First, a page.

I find it tremendously exciting that neuroscience is discovering ways in which we can all help ourselves to make highly significant, or even profound, positive changes to how we respond to our lives on an emotional level. One of the main reasons we can do this is that it is now known that through training our brains in certain ways we can ALTER IT ON A PHYSICAL LEVEL due to a property it has which neuroscientists have called NEUROPLASTICITY (click here to read my article on this).
THE IMPORTANCE OF THE BRAIN’S LEFT HEMISPHERE :
Neuroscientific research has revealed to us that the brain’s left hemisphere is associated with generating positive emotions whilst the right hemisphere is associated with generating negative emotions. Below, I list a sample of the evidence for this :
1) Individuals who suffer a stroke located in the left hemisphere become profoundly depressed whereas people who suffer a stroke located in their right hemisphere actually become less anxious and more easy-going
2) Brain imaging techniques reveal that negative feelings are accompanied by greater activation of the right hemisphere whereas positive feelings such as optimism are associated with more activation of the right hemisphere
3) Depressed people generalize their feelings of negativity onto all aspects of their lives ; it is the right hemisphere that is associated with such generalized thinking
THE NEED FOR US TO STIMULATE ACTIVITY IN OUR BRAIN’S LEFT HEMISPHERE IN ORDER TO CREATE POSITIVE MOODS :
It follows from the above that in order for us to elevate our mood we need to stimulate our left hemisphere much more. How do we do this?
To answer this question it is useful to refer to research conducted by the psychologist Kelly Lambert : she drew our attention to the fact that there is a network in the brain’s left hemisphere that connects movement, emotion and thinking, which means these three things affect each other. Because of these connections in the brain, it has been found that increasing physical activity has the knock on effects of lifting mood and creating more positive thinking. Lambert named this technique for treating depression ‘BEHAVIORAL ACTIVATION.‘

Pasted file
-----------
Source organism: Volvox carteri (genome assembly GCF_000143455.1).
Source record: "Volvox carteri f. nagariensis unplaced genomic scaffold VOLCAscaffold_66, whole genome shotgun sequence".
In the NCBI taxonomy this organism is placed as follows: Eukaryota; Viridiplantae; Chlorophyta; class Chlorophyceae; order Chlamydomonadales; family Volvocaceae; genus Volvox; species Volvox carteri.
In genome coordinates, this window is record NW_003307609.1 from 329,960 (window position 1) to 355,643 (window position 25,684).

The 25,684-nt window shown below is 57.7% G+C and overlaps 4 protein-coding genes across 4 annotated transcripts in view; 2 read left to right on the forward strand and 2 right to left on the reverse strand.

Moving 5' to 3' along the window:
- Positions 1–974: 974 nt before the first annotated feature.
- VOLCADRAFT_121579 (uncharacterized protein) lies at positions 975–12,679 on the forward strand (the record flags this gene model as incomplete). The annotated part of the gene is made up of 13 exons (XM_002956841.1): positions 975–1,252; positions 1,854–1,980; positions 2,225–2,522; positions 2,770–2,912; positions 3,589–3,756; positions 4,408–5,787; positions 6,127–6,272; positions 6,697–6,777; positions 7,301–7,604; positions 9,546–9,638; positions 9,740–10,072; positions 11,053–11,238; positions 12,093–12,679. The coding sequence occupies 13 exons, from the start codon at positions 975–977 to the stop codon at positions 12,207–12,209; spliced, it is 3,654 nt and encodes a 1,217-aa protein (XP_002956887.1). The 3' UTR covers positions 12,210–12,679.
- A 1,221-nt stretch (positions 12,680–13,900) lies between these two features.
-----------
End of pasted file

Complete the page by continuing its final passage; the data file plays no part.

Following on from this research, it has been emphasized that an especially effective way to benefit from the behavioural activation mechanism is, when we are depressed, TO ACT AS WE WOULD IF WE WERE IN A GOOD MOOD. This might involve, for example, undertaking an activity we used to enjoy such as a sport or hobby.
Also, whilst it might sound a little silly, it has also been found that even the physical act of smiling (even when we are depressed and don’t feel like smiling) helps to activate the left hemisphere due to the way in which our brains are wired up.
IMPLICATIONS OF THE FACT THAT THE LEFT HEMISPHERE CONTROLS LANGUAGE :
Because the left hemisphere controls language, the more we use language in relation to our condition, the more this hemisphere is activated. We therefore need to try to put our feelings into words when we are depressed (for example linguistically labelling our feelings rather than just passively experiencing them, or verbally interpreting and analysing our situation).
Also, writing a daily diary , including writing about feelings and emotions, is a good idea.
In my own case, my main motivation for creating this site was for the therapeutic effect of doing so.
NEUROPLASTICITY REVISITED :
Due to the brain’s neuroplasticity, the more we activate our left hemisphere the more it undergoes beneficial physiological change increasing neural connections that lift our mood. Just as depression leads to vicious cycle affecting our mood, thoughts and behaviour, stimulating our left hemisphere leads to a virtuous, and, ultimately, self-perpetuating, positive cycle.